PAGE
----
The support members are arranged in parallel to support formation of a "corrugated" flow path with each first chamber when greater pressure is applied to the first chamber to deflect the semipermeable membrane into the second chamber. The support members can be any shape so long as there is a rounded surface contacting the second side of the semipermeable membrane. Examples of appropriate shapes are rods, rounded cones or boxes with at least one rounded face.

The osmotic agent (OA) is designed to osmotically pull the selected solvent (usually water for fruit or vegetable juices or ethanol for beer or wine) from the juice into the OA. The osmotic pressure is initially greater for solutes (e.g., salts, sugars, glycols, and organic volatile agents such as flavors or perfume ingredients) in the OA. The composition of the OA depends upon the particular juice to be concentrated and what are the solutes in solution in the juice. For example, the OA for fruit or vegetable juices can comprise sugars, such as high fructose corn syrup. The question of whether the sugars from the OA migrate into the concentrated juice was investigated by monitoring the stable carbon isotope ratios in the juice and the OA. The ratios of the OA sugar and juice sugar naturally differ to a great extent. It was found that the ratios did not change during the inventive juice concentrating process. Therefore, sugars did not cross the membrane. In the case of lowering the alcohol (ethanol) content of a delicate beverage such as a wine, it is important to not remove flavoring agents. In premium wines, flavoring agents include organic acids such as malic, citric and tartaric acids. The OA should contain less than about 75 weight % sugar.

The OA should be recycled by evaporating the selected solvent removed from the juice. Preferably, from about 1% to about 3% citric acid or ascorbic acid (by weight) is added to the OA to prevent caramelization of any sugars present in the OA during evaporation. The OA only is heated, thus allowing cold concentration of a juice to prevent breakdown of any heat sensitive components in a juice. The result of the Inventive DOC process using the inventive cell or apparatus is a higher quality concentrated juice that retains its flavor characteristics better that a similar juice concentrated by an evaporative process. Further, the high turbulence at the first side of the semipermeable membrane prevents membrane fouling and leads to longer lasting membranes with more infrequent membrane changes to provide a more cost effective and higher quality juice concentration process.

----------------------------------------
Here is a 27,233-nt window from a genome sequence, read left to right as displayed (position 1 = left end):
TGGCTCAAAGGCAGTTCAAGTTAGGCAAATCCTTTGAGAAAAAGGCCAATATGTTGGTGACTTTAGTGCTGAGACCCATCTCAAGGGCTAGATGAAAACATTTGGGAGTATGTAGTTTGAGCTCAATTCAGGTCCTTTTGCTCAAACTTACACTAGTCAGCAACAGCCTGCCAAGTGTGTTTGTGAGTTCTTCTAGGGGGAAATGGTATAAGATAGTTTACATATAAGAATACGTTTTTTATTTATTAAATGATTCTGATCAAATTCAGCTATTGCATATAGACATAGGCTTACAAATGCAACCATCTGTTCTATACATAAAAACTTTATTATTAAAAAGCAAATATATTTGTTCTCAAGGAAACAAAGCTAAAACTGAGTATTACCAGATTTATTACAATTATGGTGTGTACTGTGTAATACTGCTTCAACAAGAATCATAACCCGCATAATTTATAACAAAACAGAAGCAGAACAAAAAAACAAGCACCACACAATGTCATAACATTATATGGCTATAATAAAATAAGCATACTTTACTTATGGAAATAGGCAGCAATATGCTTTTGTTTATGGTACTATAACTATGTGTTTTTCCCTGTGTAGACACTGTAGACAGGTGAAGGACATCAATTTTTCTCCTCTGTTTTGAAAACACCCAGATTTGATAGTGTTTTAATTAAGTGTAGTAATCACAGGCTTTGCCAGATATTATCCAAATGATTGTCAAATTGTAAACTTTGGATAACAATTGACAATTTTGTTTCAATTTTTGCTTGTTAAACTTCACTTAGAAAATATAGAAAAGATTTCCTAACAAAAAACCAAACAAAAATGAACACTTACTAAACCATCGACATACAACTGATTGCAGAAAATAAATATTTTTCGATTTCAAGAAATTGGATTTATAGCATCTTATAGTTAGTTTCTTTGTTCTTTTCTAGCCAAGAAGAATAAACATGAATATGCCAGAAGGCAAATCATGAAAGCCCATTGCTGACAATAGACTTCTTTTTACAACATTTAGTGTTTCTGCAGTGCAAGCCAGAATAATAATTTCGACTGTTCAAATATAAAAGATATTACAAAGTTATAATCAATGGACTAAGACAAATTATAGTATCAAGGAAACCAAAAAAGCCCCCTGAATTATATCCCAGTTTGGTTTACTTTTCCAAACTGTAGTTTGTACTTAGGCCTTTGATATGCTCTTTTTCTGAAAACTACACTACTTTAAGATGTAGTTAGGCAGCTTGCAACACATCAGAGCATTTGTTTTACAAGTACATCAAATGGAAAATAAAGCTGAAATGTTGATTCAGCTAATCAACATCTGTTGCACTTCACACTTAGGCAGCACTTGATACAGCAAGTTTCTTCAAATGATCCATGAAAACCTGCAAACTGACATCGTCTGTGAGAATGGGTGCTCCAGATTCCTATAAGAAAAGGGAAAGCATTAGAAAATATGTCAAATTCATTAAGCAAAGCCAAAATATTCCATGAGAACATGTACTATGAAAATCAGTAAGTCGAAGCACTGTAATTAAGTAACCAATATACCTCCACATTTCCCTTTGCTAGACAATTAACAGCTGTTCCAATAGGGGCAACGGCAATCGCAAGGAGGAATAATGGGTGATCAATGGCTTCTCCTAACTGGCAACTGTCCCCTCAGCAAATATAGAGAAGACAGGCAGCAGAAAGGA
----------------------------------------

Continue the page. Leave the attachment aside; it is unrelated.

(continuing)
The present invention further comprises a DOC method for removing a selected solvent from a juice in an osmotic concentration cell or apparatus, comprising: (a) providing a juice in a continuous flow stream to a juice inlet, (b) pumping the juice at a rate of from about 1 to about 30 psi through a first chamber and out a juice outlet, wherein the first chamber comprises a continually changing direction flow path, wherein the radius of curvature of the continually changing direction flow path is from about 1.5 cm to about 4.5 cm., (c) providing an OA in a second chamber, wherein the second chamber is defined by the second side of a semipermeable membrane and enclosed by the cell, and wherein the OA comprises the salt components of the juice at a molar concentration at least three times and preferably at least five times greater than the undiluted juice. Preferably, the OA further comprises at least 50 weight % of a sugar, wherein the sugar is selected from the group consisting of sucrose, fructose, maltose, glucose, and combinations thereof.

One surprising feature of the inventive apparatus is an ability to concentrate a thin, low grade wine into a premium wine by removing both alcohol and water from the beverage. When wine is upgraded in this manner, the relative percentage of alcohol within the beverage is usually constant. However, OA's with higher sugar concentrations, such as 60 weight % or higher are needed. Moreover, lower quality grape juice used for fermenting into wine can be upgraded by concentrating according to the inventive process with a sugar concentration in the starting OA of at least 50 weight % and preferably 65 to 80 weight %. Therefore, the inventive method using the inventive apparatus can improve wine quality by upgrading lower grade wines (by virtue of a thin body and concentration of favoring agents) into a higher quality wine. This feature is a great significance to the wine industry.

It has been found that a much superior product is made when the product is concentrated slightly (about 5% to about 20%). To accomplish this, a dealcoholized OA with a higher osmotic potential than the full-alcohol beverage must be used (e.g., a sugar solution). The degree of concentration the product will experience can be adjusted by selecting an appropriate osmotic strength (brix) of the OA. After processing, the alcohol can be removed from the OA by distillation. Flavors permeating the membrane into the OA can be stripped off before alcohol removal and added back to the OA before the next cycle in order to bring them into balance with the product. In most cases, however, this is unnecesary. Concentration of the product more than compensates for any flavors lost through the membrane.